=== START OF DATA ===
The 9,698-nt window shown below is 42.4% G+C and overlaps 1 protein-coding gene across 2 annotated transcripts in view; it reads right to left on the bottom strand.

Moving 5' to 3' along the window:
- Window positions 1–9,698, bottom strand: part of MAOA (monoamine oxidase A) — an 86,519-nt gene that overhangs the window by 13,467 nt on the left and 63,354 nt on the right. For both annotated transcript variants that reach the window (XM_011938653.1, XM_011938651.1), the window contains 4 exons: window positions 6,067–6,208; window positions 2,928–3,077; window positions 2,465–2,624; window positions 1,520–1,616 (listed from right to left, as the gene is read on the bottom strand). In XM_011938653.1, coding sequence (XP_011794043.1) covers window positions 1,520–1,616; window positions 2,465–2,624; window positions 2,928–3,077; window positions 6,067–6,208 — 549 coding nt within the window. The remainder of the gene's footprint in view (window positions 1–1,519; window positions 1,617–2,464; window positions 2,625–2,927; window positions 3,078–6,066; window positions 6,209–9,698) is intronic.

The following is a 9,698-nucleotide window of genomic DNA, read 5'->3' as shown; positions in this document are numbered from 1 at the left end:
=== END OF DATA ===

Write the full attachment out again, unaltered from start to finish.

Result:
The 9,698-nt window shown below is 42.4% G+C and overlaps 1 protein-coding gene across 2 annotated transcripts in view; it reads right to left on the bottom strand.

Moving 5' to 3' along the window:
- Window positions 1–9,698, bottom strand: part of MAOA (monoamine oxidase A) — an 86,519-nt gene that overhangs the window by 13,467 nt on the left and 63,354 nt on the right. For both annotated transcript variants that reach the window (XM_011938653.1, XM_011938651.1), the window contains 4 exons: window positions 6,067–6,208; window positions 2,928–3,077; window positions 2,465–2,624; window positions 1,520–1,616 (listed from right to left, as the gene is read on the bottom strand). In XM_011938653.1, coding sequence (XP_011794043.1) covers window positions 1,520–1,616; window positions 2,465–2,624; window positions 2,928–3,077; window positions 6,067–6,208 — 549 coding nt within the window. The remainder of the gene's footprint in view (window positions 1–1,519; window positions 1,617–2,464; window positions 2,625–2,927; window positions 3,078–6,066; window positions 6,209–9,698) is intronic.

The following is a 9,698-nucleotide window of genomic DNA, read 5'->3' as shown; positions in this document are numbered from 1 at the left end: